Blood Diamond Redux
Specifically, Kevin informed me over email that using tools at his disposal he was able to determine that the VC-1 video encode for Blood Diamond, which is identical that on the Blu-ray Disc, is at an Average Bit Rate (ABR) of around 13Mbps over the entire program. According to Kevin, this is approximately the same ABR he found for the VC-1 encode of The Matrix on HD DVD, which is stunning in its image quality, and further that the total amount of disc space used for the entire spate of program material on the Blood Diamond Blu-ray Disc is 22GB (what makes that last even more bizarre is that Blood Diamond apparently is replicated on a 50GB, dual-layer BD, but using less than half that capacity?).
His point is two-fold. One, comparing the bitrates for two different titles isn't an inidicator of image quality as the source material for any two different programs can vary in quality, and also have dramatically different data requirements as far as how much data is required to produce a good image. Two, the bit budget issue is simply false because the 22GB total of the entire program for Blood Diamond on BD wasn't even close to maxing out a 30GB HD DVD disc.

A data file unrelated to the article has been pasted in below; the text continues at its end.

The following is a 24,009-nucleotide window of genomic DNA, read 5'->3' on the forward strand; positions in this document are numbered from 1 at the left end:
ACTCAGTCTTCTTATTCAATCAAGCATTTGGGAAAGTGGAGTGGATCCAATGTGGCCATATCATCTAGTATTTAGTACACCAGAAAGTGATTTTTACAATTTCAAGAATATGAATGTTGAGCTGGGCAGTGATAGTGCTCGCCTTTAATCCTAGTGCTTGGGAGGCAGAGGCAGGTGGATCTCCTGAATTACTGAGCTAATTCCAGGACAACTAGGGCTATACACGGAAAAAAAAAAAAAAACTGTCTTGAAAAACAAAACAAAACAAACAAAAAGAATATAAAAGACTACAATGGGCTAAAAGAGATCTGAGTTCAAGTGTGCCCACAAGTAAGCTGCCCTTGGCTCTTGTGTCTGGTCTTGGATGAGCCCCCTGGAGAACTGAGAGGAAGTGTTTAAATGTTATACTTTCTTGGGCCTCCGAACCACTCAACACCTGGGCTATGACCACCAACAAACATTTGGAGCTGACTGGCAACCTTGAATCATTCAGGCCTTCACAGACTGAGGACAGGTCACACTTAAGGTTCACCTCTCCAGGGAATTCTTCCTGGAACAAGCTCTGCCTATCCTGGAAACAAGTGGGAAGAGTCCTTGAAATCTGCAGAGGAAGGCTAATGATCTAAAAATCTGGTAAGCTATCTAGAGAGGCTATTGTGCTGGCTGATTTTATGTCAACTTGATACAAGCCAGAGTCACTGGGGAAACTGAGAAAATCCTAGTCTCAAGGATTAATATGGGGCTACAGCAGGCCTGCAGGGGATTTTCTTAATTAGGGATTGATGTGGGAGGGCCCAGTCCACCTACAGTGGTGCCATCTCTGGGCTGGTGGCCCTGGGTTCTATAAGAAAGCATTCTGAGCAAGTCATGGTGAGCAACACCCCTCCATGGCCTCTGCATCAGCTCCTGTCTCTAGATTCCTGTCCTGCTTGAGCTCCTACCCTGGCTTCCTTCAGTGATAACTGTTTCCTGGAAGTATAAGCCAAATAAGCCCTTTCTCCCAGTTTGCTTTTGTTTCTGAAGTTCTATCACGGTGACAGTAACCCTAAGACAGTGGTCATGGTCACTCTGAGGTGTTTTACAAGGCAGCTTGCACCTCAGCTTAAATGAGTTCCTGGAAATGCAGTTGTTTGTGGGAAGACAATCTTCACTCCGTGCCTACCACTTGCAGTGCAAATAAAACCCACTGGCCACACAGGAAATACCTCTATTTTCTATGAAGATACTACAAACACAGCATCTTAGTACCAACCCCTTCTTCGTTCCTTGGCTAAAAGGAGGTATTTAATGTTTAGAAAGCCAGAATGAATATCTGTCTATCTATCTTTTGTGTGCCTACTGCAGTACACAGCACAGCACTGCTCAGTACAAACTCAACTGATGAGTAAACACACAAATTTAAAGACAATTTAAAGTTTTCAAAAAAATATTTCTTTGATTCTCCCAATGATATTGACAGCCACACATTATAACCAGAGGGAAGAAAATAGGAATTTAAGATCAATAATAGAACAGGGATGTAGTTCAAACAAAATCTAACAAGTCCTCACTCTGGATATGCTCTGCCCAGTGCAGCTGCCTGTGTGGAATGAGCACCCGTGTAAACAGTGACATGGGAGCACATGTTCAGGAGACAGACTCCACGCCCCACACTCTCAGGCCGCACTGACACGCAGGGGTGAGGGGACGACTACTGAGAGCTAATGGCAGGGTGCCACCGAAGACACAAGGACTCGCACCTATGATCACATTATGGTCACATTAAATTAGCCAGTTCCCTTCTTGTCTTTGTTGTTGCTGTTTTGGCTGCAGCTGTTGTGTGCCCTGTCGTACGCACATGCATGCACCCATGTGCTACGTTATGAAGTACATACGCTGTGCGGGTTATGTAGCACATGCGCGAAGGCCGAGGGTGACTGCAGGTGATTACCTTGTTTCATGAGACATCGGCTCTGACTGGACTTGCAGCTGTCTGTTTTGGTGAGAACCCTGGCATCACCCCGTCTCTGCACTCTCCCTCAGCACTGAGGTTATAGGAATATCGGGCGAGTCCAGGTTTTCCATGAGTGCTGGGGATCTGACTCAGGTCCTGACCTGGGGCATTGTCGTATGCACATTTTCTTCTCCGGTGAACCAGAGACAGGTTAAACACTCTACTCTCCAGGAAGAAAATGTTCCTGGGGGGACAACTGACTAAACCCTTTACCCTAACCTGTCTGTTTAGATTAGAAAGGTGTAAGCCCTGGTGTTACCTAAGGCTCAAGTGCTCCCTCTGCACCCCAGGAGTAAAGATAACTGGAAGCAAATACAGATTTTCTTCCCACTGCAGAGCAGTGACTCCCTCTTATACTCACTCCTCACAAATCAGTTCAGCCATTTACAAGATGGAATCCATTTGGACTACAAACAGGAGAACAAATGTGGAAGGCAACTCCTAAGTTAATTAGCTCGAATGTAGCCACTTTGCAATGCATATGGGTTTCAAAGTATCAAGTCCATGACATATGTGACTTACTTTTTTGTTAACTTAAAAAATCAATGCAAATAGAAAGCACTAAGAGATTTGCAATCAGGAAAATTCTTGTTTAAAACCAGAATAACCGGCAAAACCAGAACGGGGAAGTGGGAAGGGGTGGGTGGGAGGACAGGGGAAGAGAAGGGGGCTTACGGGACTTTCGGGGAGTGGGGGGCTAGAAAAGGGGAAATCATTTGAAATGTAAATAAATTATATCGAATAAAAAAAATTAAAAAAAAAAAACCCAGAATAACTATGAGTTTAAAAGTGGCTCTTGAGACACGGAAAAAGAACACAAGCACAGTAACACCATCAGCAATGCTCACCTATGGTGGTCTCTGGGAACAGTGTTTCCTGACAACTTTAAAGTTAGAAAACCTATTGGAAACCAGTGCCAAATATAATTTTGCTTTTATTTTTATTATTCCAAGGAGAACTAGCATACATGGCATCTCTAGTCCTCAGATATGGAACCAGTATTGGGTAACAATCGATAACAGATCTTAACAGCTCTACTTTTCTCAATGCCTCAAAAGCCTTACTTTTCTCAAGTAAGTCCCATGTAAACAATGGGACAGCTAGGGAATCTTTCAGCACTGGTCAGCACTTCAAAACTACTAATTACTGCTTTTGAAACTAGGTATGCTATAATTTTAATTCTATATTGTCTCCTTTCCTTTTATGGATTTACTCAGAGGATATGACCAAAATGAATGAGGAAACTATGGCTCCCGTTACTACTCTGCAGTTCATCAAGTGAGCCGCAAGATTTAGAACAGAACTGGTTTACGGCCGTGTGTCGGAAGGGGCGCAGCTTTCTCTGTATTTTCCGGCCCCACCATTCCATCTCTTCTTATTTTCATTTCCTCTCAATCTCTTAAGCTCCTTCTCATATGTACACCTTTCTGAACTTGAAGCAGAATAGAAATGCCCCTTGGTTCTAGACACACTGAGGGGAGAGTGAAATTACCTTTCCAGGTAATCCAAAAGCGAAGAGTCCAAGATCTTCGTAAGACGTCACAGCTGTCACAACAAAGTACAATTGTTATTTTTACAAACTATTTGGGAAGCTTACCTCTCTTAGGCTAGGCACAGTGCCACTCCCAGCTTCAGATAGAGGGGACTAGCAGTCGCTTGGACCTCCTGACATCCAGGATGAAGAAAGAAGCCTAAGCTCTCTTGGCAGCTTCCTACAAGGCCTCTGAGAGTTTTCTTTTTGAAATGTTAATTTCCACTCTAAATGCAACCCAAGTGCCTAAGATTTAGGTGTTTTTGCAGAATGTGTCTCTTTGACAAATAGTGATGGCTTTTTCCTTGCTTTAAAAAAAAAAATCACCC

Let me say first that I don't have a problem admitting being off-base on this, or to put it bluntly, being wrong. I posed my original Blog on this in the form of a question and made clear that speculation was involved. But being stubborn there are a couple of additional things I think are worth saying here.
As a metric, ABR over an entire program has the potential pitfall of not necessarily indicating whether the bitrate in many individual scenes dips low enough to denigrate image quality in those particular scenes. And while The Matrix may have encoded spectacularly well at around 13Mbps, the opposite has also been true. Other movies have required much higher data rates to achieve spectacular results with VC-1, according to Kevin Collins' own data. Aside from the obvious stuff like blocking artifacts and excessive noise, would Blood Diamond have at least looked sharper overall with a higher bitrate?
So, to me some question still remains as to whether BD's needs in this regard were properly met, regardless of reason. Noting that Blood Diamond has a lower ABR that's similar to titles that do look spectacular doesn't really answer the question of why BD looks so soft overall in HD. Is the source material of this recent movie that flawed? When the transfer was made did the people involved at any point get concerned with what they were seeing and compare the results they were getting to the same scenes running at the higher data rates that have been required for some titles? Don't know. All I do know is that like a lot of reviewers I was expecting more from an HD transfer of such a recent film.